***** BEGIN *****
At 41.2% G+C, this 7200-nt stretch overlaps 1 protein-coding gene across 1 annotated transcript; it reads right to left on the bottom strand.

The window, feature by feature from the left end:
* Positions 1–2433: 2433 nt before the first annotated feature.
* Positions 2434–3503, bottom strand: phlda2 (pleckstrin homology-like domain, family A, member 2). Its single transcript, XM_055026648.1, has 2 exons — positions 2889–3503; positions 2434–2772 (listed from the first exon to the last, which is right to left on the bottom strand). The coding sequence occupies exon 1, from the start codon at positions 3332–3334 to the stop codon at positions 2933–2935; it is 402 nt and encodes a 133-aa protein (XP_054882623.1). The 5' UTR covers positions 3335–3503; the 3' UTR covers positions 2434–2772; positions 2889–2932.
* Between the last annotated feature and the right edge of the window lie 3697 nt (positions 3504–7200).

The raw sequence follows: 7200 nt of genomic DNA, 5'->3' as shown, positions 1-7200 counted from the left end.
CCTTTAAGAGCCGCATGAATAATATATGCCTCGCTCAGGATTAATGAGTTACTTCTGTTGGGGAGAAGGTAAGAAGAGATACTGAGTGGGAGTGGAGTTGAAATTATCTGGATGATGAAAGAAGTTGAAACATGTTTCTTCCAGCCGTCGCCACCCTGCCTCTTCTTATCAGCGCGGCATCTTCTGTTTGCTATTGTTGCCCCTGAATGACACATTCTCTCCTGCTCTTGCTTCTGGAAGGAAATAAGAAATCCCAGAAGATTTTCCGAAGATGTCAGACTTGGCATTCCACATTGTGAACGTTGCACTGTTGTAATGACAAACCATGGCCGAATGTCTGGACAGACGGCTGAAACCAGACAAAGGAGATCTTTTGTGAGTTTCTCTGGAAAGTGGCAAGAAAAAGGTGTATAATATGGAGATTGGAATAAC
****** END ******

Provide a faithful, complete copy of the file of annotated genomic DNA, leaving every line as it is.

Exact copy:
At 41.2% G+C, this 7200-nt stretch overlaps 1 protein-coding gene across 1 annotated transcript; it reads right to left on the bottom strand.

The window, feature by feature from the left end:
* Positions 1–2433: 2433 nt before the first annotated feature.
* Positions 2434–3503, bottom strand: phlda2 (pleckstrin homology-like domain, family A, member 2). Its single transcript, XM_055026648.1, has 2 exons — positions 2889–3503; positions 2434–2772 (listed from the first exon to the last, which is right to left on the bottom strand). The coding sequence occupies exon 1, from the start codon at positions 3332–3334 to the stop codon at positions 2933–2935; it is 402 nt and encodes a 133-aa protein (XP_054882623.1). The 5' UTR covers positions 3335–3503; the 3' UTR covers positions 2434–2772; positions 2889–2932.
* Between the last annotated feature and the right edge of the window lie 3697 nt (positions 3504–7200).

The raw sequence follows: 7200 nt of genomic DNA, 5'->3' as shown, positions 1-7200 counted from the left end.
CCTTTAAGAGCCGCATGAATAATATATGCCTCGCTCAGGATTAATGAGTTACTTCTGTTGGGGAGAAGGTAAGAAGAGATACTGAGTGGGAGTGGAGTTGAAATTATCTGGATGATGAAAGAAGTTGAAACATGTTTCTTCCAGCCGTCGCCACCCTGCCTCTTCTTATCAGCGCGGCATCTTCTGTTTGCTATTGTTGCCCCTGAATGACACATTCTCTCCTGCTCTTGCTTCTGGAAGGAAATAAGAAATCCCAGAAGATTTTCCGAAGATGTCAGACTTGGCATTCCACATTGTGAACGTTGCACTGTTGTAATGACAAACCATGGCCGAATGTCTGGACAGACGGCTGAAACCAGACAAAGGAGATCTTTTGTGAGTTTCTCTGGAAAGTGGCAAGAAAAAGGTGTATAATATGGAGATTGGAATAAC